Border Line Personality Disorder

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BORDERLINE PERSONALITY DISORDER

Borderline Personality Disorder is a mental disorder that belongs to the group of mental illnesses called personality disorders. Historically, BPD has been thought to be a set of symptoms that include both mood problems and distortions of reality, and therefore was thought to be on the borderline between mood problems and schizophrenia. Here is Borderline Personality Disorder at a glance:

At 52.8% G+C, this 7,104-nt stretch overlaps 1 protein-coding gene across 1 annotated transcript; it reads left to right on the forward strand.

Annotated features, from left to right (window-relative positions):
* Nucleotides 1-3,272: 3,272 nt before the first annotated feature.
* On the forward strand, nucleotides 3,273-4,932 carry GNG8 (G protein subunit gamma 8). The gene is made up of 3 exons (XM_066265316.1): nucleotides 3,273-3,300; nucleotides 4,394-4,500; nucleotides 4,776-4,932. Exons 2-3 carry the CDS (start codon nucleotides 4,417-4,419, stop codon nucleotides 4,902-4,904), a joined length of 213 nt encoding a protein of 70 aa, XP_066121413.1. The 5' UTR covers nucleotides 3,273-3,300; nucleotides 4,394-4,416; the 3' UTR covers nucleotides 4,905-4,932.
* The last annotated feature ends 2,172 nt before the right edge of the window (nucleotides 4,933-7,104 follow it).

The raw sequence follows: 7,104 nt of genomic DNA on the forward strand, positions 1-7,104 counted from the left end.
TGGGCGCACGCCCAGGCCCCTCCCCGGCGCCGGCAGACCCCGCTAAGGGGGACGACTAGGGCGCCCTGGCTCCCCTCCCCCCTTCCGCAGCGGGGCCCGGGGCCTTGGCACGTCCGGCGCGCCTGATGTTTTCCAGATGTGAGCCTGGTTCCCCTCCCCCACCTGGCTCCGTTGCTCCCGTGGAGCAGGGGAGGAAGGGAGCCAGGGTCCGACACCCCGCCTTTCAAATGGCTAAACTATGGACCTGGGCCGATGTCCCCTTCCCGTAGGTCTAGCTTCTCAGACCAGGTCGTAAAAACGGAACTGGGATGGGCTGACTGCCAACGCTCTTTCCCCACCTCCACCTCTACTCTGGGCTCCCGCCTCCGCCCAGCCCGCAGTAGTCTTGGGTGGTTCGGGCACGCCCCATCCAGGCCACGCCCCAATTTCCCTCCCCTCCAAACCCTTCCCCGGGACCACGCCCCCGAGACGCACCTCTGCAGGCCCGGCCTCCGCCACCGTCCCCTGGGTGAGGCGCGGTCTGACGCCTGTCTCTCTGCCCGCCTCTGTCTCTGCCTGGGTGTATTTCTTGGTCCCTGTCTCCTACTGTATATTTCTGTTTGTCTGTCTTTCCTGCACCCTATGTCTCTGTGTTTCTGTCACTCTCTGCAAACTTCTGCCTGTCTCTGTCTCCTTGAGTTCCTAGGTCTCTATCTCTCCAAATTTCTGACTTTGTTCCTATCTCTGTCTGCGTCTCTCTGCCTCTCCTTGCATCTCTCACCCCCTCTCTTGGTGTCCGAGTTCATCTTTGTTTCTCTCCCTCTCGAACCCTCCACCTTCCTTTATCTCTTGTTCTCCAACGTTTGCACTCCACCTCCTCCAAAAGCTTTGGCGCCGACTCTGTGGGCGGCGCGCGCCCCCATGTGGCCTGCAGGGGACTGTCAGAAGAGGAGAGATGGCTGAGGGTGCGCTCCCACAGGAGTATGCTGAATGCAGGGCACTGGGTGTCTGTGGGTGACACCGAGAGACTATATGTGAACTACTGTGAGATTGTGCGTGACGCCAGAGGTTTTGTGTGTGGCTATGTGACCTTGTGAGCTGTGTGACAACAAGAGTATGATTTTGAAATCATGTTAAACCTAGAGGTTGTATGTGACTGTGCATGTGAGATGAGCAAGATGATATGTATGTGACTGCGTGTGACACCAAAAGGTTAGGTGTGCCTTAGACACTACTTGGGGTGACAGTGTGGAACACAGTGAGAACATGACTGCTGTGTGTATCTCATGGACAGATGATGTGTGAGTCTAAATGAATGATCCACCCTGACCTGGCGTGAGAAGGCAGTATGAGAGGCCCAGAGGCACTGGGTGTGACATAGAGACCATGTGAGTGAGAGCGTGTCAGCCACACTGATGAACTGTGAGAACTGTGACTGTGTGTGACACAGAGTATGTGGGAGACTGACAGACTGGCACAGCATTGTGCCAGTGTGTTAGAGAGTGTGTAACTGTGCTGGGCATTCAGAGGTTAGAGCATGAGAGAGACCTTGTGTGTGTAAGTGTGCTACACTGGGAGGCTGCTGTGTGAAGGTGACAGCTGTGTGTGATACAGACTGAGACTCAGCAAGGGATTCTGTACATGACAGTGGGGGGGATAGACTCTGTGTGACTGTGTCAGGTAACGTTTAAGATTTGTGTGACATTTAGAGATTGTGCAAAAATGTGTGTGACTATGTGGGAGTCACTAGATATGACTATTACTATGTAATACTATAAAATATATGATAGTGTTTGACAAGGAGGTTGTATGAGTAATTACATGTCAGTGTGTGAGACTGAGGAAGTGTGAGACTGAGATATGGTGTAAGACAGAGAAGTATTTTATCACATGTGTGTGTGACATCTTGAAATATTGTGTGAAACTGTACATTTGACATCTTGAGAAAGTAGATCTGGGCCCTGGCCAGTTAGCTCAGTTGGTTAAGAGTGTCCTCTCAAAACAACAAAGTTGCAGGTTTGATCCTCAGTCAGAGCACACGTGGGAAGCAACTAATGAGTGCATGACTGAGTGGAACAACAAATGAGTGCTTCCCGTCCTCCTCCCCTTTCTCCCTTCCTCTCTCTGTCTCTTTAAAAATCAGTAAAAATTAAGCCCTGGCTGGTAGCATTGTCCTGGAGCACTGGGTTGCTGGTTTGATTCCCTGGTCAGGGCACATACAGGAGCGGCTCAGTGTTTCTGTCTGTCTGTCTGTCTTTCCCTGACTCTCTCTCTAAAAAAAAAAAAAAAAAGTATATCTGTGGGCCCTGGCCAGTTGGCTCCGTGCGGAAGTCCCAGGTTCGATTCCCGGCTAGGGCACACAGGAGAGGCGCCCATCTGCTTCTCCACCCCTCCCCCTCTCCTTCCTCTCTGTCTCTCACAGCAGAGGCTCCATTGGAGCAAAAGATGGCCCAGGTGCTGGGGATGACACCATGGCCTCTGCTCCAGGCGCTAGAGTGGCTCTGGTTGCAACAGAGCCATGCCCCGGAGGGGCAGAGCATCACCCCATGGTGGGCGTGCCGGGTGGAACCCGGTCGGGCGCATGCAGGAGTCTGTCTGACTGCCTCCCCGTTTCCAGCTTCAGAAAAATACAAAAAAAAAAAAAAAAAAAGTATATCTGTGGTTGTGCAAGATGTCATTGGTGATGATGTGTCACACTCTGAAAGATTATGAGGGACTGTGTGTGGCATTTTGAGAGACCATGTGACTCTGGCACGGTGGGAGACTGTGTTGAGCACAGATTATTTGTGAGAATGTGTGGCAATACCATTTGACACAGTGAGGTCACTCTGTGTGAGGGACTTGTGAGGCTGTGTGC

• BPD affects 6% of adults, men as often as women in general, women more than men in treatment populations. • There has been some controversy about whether or not BPD is its own disorder or a variation of bipolar disorder, but in many countries, there is more agreement on the existence of BPD. • In order to be diagnosed with BPD, the sufferer must experience at least five of the following symptoms: unstable self-image, relationships or emotions, severe impulsivity, repeated suicidal behaviors or threats, chronic feelings of emptiness, inappropriate anger, trouble managing anger, or transient paranoia or dissociation. • Psychotherapy approaches that have been helpful in treating BPD include dialectical behavior therapy, cognitive behavior therapy, interpersonal therapy, and psychoanalytic psychotherapy. • Partial hospitalization can help treat BPD by providing frequent supervision and assessment in a safe environment, while allowing the sufferer to go home each evening. • BPD symptoms tend to diminish over years for many people, how well or poorly people with the disorder progress over time seems to be influenced by the severity of the symptoms.

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